NASA Office of Logic Design

NASA Office of Logic Design

A scientific study of the problems of digital engineering for space flight systems,
with a view to their practical solution.

Notes for the 2005 MAPLD International Conference Invited Mishap and Lessons Learned Talk: "Computer Overload and The Apollo 11 Lunar Landing," part of Session G: "Digital Engineering and Computer Design: A Retrospective and Lessons Learned for Today's Engineers"   --  Presentation

Jack receiving an award from Chris Kraft.

NASA S-68-32272

AGC Support Console

Jack Garman is the second from the end on the left, front row.  The fellow with the heavy framed glasses, coat and tie, standing behind the center front-row console is Steve Bales.

NASA S-69-34209

Pencil-written checklist that was under the Plexiglas on Garman's console during the Apollo 11 landing.  This was the official result of the quick study of all alarms we did following the aborted simulation just a few weeks prior to the flight.

"No word processors, just typewriters, ergo no easy way to make drawings, tables, etc., except by hand on grid-paper so we did!"

Jack receiving an award from Alan Shepard.  George Low is in the middle of this picture.

NASA S-71-24439

Console Audio of Apollo 11 Landing

Audio File Size (megabytes) Compression
  apollo_11_descent.mp3 60 Low
  apollo_11_dsc.mp3 15 Medium
apollo_11_dsc2.rm apollo_11_dsc2.mp3 3 High

Additional Reading

Tales from the Lunar Module Guidance Computer

Don Eyles
27th Annual AAS Guidance and Control Conference
February 4-8, 2004, Breckenridge, Colorado
Paper # AAS 04-064


The Apollo 11 mission succeeded in landing on the moon despite two computer- related problems that affected the Lunar Module during the powered descent. An uncorrected problem in the rendezvous radar interface stole approximately 13% of the computer's duty cycle, resulting in five program alarms and software restarts. In a less well-known problem, caused by erroneous data, the thrust of the LM's descent engine fluctuated wildly because the throttle control algorithm was only marginally stable. The explanation of these problems provides an opportunity to describe the operating system of the Apollo flight computers and the lunar landing guidance software.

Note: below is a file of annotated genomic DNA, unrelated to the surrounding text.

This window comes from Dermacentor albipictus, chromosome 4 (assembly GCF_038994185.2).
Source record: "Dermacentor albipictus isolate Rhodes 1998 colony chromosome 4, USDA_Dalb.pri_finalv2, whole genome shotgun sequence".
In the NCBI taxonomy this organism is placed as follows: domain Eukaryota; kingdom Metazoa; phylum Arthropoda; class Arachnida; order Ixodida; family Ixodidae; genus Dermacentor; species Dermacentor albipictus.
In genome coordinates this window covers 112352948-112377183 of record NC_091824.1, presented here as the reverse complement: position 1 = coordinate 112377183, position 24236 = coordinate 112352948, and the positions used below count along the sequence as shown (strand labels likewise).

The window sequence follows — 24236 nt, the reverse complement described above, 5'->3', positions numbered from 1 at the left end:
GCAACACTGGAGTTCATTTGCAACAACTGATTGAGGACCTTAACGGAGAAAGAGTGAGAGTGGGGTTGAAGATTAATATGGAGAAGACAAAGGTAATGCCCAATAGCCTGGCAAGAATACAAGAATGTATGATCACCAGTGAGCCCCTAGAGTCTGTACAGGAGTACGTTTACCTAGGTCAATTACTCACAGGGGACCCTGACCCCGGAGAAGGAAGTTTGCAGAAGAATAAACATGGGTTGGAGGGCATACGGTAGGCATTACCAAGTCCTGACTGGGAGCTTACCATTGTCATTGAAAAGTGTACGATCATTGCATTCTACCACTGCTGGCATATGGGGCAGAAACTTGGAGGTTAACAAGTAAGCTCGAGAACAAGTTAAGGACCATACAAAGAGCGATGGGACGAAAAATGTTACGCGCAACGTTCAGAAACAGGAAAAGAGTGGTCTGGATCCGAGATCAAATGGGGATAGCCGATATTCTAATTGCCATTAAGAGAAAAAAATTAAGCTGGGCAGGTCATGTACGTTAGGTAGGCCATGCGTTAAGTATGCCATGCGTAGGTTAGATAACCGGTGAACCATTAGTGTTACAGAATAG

Recovery from Transient Failures of the Apollo Guidance Computer

Edward M. Copps Jr.
August 1968 

     In the Apollo Guidance Computer, nearly one hundred thousand word transfers occur each second. A random error rate of one in 1012 actions would be considered good in today’s technology, but at that rate an error might occur within several hundred hours. Added to the random error rate are externally induced errors, including power and signal interface transients, program overloads, and operator errors. The incidence of induced errors has so far been very much greater than random errors (if indeed there have been any at all) in AGC experience.
     The AGC is a control computer, and has been designed to detect and to recover from random or induced transient failures. The techniques used are the subject of this paper.
     The paper outlines the character of the computer and its system software to a depth sufficient for the discussion. The built-in malfunction alarm logic is discussed, along with the software based computer Self Check. These systems, upon detection of a failure, force an involuntary reordering of the signal interface, and an involuntary transfer to the restart program logic. From this point, the software, without recourse to suspect information in the central processor, reconstructs the output interface conditions, and reconstitutes the control processes in progress at the time of failure. There are a number of ground rules which limit the recovery capability, based on presumptions about the nature of the failure, These are presented.
     The software associated with a restart is described, with a typical program flow derived from an Apollo Mission Program. The amount of memory assigned to restart protection is stated. Several interesting sidelights are briefly discussed such as manual break-in to prevent restart looping, the adoption of the restart technique for scheduling the termination of active programs, and the use of the failure recovery technique to remove a temporary computer overload.

Journey to the Moon: The History of the Apollo Guidance Computer

Eldon C. Hall, Reston VA: American Institute of Aeronautics and Astronautics, 1996, 221 pages, ISBN 1-56347-185-X (softbound).

See pp. 165-166 and 179-180. 

Notes: Details history and design of the computer that enabled Apollo astronauts to land on the moon. Written for experts as well as lay persons. Contents: History, Computer Hardware, Computers, MIT Instrumentation Laboratory, Apollo Hardware, Requirements, In the Beginning-Apollo Computer, Winds of Change were Blowing, Block I Computers, System Integration, Naysayers and Advice from Outside Experts, Next Generation-Block II, Naysayers Revisited, Reliability, Apollo Software, Software Development, Mission Software, and Finale.

Annotations to Eldon Hall's Journey to the Moon.

In February of 1997, Hugh Blair-Smith wrote a series of annotations to Eldon Hall's book about the history of the AGC.

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